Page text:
She was never, as she herself said, the most talented actress, but she may have been the greatest movie star of her time.

With a list of film credits that included two Oscars for Best Actress ("Butterfield 8" in 1961 and "Who's Afraid of Virginia Woolf?" — which is probably my favorite of her films — in 1967) as well as participation in and recognition for many other movies — not to mention a personal life that was always in the spotlight, whether it was because of her numerous and often turbulent marriages, the tragedies she had to endure or the health issues that ultimately ended her life — it would be hard to argue the point.

For more than half a century, Taylor thrived in a media glare that proved to be too much for many of her contemporaries. She survived the same excesses that killed her two–time husband, Richard Burton, nearly 30 years ago. She turned the tragedy of her friend Rock Hudson's death from AIDS into a fundraising triumph in the fight against the disease.

I have to believe that, with Taylor's death at the age of 79, there must be a portion of the paparazzi population that now must find some other celebrity about whom to photograph and write.

In recent years, the Liz Taylor beat couldn't have been too lucrative. She spent her last years living a reclusive sort of life, reportedly spending much of her time in a wheelchair — a condition that was decidedly at odds with the youthful, vigorous image so many people remembered in "National Velvet" and "Father of the Bride."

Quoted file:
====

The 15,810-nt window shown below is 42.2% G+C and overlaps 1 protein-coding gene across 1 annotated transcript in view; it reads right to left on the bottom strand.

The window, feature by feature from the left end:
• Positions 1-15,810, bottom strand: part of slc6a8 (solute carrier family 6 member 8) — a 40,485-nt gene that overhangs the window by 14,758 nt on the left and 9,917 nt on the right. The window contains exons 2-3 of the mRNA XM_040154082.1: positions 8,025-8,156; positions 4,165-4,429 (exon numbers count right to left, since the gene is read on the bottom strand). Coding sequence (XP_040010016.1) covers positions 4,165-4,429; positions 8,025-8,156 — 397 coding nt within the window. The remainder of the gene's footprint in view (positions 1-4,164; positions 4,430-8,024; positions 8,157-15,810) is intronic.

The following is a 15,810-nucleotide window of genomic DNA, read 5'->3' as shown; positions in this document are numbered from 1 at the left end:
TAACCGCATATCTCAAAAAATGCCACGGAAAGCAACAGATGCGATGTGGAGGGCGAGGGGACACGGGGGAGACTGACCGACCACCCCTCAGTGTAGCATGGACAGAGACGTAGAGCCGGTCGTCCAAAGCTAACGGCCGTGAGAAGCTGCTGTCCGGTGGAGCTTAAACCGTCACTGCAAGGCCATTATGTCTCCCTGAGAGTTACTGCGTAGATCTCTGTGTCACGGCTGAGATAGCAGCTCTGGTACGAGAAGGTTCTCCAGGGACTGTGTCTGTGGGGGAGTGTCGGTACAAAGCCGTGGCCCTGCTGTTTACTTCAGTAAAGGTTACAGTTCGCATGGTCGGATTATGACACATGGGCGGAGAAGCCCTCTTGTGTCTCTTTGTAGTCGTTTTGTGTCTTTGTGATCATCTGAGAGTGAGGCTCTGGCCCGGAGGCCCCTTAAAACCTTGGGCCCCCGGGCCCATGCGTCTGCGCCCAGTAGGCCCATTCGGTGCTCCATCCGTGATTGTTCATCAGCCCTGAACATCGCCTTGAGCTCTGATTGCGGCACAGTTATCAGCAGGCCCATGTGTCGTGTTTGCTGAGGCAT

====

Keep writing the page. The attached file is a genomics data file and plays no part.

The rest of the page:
I'm sure that isn't the kind of image she ever wanted to leave with the public. Better that they should remember her when she was young and people often said she was the most beautiful woman who ever walked the earth.

Incidentally, Turner Classic Movies has announced that it will air a 24–hour tribute to Taylor on Sunday, April 10.

Her Oscar–winning performances will be shown back to back starting at 7 p.m. (Central).

Tuesday, March 22, 2011

Brooks At His Best

I really like Albert Brooks.

I guess I've always liked him, but it was awhile before I started to recognize who he was. Apparently, his career began with some TV work, but I remember seeing him when he was in his first movie role, in Martin Scorsese's "Taxi Driver."